WASHINGTON, D.C. - Today, the House Committee on Agriculture considered and passed H.R. 4200, "The Forest Recovery and Research Act", as amended. This legislation has broad bipartisan support with 147 co-sponsors including both Chairman Bob Goodlatte and Ranking Minority Member Collin Peterson. The bill passed the Committee on a vote of 36 to 3.
In December 2003, Congress enacted the Healthy Forests Restoration Act so that professional foresters could treat forests and improve forest health to reduce the threat of catastrophic events such as forest fires or insect infestation. The Forest Emergency Recovery and Research Act complements that Act by providing a mechanism by which the U.S. Forest Service can move quickly to restore forests damaged by catastrophic events such as fires, insect outbreaks, ice storms, or hurricanes.
"H.R. 4200 takes this to the next step by providing similar expedited procedures so that professional land managers can move quickly after catastrophic events to salvage damaged timber, protect soils, watersheds, and wildlife habitat and to more quickly begin the process of reforestation," said Chairman Goodlatte. "Even more significantly, this is accomplished without waiving a single environmental law or opening new areas to timber harvest."
The Committee adopted the Chairman's amendment in the nature of a substitute that included several technical changes as well as a provision limiting the extension of a Catastrophic Event Recovery Evaluation to 60 days and a provision to ensure that recovery projects follow existing guidelines for the retention of standing dead trees. Additionally, Rep. John Salazar offered an amendment to require the Forest Service to evaluate the potential to retrieve biomass for energy purposes. Rep. Salazar's amendment was agreed to and H.R. 4200, as amended, was ordered to be reported to the House Floor.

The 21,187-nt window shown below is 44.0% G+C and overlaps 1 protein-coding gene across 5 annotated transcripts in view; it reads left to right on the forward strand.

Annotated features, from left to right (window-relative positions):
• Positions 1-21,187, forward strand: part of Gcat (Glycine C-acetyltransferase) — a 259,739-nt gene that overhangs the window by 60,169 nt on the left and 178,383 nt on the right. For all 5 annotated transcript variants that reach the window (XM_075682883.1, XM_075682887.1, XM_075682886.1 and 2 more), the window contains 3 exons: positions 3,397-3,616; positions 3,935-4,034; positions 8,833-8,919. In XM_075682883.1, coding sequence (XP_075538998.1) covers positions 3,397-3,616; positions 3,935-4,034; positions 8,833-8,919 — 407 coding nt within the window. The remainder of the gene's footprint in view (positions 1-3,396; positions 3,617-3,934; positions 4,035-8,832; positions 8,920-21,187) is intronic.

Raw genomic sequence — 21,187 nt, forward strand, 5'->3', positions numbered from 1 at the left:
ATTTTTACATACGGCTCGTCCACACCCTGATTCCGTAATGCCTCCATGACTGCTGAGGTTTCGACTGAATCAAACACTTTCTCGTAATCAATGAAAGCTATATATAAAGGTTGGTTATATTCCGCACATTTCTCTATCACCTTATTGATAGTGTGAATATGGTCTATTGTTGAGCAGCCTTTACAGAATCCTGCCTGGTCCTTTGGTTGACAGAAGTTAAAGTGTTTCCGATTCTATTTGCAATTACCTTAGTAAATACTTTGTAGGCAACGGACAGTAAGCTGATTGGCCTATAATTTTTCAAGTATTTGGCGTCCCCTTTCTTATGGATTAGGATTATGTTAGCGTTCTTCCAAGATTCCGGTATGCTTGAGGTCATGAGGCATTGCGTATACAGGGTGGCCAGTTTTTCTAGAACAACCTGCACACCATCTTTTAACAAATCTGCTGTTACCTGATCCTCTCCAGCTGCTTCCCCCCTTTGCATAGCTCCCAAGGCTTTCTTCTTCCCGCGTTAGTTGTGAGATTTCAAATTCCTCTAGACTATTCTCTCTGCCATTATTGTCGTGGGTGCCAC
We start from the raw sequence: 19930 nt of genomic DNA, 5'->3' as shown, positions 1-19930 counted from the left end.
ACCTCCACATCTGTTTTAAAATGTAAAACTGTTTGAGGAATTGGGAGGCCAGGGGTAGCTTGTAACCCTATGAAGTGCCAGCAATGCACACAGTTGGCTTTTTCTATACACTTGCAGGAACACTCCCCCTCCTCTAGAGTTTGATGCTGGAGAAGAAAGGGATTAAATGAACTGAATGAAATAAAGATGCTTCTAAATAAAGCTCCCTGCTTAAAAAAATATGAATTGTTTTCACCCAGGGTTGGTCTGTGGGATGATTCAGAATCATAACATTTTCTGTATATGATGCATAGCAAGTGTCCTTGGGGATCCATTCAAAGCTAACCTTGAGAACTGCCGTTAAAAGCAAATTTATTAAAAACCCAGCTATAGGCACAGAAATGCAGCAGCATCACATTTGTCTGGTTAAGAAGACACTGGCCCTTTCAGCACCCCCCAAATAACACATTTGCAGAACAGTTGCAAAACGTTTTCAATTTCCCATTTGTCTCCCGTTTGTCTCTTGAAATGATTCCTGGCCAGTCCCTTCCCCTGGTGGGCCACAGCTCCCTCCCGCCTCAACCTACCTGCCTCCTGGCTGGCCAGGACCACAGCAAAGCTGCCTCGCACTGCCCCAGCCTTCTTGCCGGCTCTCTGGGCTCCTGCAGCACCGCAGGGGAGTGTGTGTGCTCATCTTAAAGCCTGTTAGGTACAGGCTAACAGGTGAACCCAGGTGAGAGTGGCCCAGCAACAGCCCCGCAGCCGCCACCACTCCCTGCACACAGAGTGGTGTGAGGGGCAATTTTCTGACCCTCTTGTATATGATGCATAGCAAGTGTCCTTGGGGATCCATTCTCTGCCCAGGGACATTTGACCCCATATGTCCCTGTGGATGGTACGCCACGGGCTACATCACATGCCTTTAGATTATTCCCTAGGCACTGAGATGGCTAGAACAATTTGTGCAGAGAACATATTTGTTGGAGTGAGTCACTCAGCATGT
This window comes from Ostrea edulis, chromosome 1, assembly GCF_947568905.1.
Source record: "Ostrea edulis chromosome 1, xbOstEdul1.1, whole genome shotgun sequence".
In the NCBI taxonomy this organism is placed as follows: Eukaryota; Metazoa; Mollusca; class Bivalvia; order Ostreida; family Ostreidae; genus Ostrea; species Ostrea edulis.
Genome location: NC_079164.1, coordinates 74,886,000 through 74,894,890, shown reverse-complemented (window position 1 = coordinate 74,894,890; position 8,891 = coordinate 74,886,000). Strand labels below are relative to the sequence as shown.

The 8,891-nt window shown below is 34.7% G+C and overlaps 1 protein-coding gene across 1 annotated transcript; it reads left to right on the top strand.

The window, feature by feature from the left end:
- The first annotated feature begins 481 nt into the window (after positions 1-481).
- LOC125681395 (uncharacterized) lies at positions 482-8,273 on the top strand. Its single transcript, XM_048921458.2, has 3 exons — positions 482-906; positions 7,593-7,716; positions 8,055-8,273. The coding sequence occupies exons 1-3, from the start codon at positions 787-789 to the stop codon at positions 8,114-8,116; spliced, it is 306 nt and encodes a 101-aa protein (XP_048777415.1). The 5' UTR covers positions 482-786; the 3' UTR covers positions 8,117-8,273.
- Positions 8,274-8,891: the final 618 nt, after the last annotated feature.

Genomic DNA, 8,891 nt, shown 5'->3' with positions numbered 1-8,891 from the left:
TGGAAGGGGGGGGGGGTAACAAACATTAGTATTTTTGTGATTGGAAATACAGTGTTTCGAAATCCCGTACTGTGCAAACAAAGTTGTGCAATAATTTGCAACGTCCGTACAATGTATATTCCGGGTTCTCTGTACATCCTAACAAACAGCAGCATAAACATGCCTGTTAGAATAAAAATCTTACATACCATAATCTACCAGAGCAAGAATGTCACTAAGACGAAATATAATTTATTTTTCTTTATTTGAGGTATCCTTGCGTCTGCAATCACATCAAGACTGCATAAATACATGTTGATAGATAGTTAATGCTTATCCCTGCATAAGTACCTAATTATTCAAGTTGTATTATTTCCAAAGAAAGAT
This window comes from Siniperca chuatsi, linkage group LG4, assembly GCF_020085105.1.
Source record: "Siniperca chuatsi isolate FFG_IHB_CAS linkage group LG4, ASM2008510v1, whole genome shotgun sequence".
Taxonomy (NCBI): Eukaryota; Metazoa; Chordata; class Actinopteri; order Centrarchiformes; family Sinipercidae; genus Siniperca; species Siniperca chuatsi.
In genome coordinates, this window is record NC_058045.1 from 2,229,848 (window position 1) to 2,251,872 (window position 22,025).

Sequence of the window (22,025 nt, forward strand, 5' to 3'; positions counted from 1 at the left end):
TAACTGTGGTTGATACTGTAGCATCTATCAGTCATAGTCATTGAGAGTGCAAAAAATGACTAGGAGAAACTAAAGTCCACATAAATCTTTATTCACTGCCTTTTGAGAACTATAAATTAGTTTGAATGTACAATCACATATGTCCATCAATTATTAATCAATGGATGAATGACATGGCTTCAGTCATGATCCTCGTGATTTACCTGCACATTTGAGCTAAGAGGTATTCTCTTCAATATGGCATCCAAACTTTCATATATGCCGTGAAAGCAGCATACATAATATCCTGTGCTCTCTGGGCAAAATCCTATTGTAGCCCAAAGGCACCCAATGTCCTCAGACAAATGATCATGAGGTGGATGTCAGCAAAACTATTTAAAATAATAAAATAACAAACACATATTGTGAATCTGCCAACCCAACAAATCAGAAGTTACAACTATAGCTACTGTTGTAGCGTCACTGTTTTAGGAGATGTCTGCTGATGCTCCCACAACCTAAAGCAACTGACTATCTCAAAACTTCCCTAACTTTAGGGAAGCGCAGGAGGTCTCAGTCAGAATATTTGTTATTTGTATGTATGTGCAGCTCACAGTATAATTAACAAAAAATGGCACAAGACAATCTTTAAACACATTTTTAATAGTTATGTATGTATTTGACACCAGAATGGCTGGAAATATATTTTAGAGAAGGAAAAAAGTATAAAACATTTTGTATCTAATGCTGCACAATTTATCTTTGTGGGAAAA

"Considering recent effects on our forestland from natural disasters, advancing legislation like this could not be more timely. Through it, an expedited restoration and research process would be established to prevent wasted timber, increased costs, and environmental effects. I thank Chairman Goodlatte and Ranking Minority Member Peterson for moving this bill," said Subcommittee on Department Operations, Oversight, Dairy, Nutrition and Forestry Gil Gutknecht.
"As we face another potentially record-breaking fire season, it is important to be sure that land managers have all of the tools necessary to respond quickly and appropriately with recovery and restoration measures. This bill improves the process and paves the way for prompt evaluations after catastrophic events," said Ranking Member Peterson.
"The Forest Emergency Recovery and Research Act will provide forest managers with the tools for a rapid response, rely on the experience of forestry professionals, and promote new research to improve forestry practices going forward. I am confident that this legislation will provide an effective framework to ensure that our forests can recover after a fire, hurricane, bug infestation or other natural disaster," said Rep. Stephanie Herseth.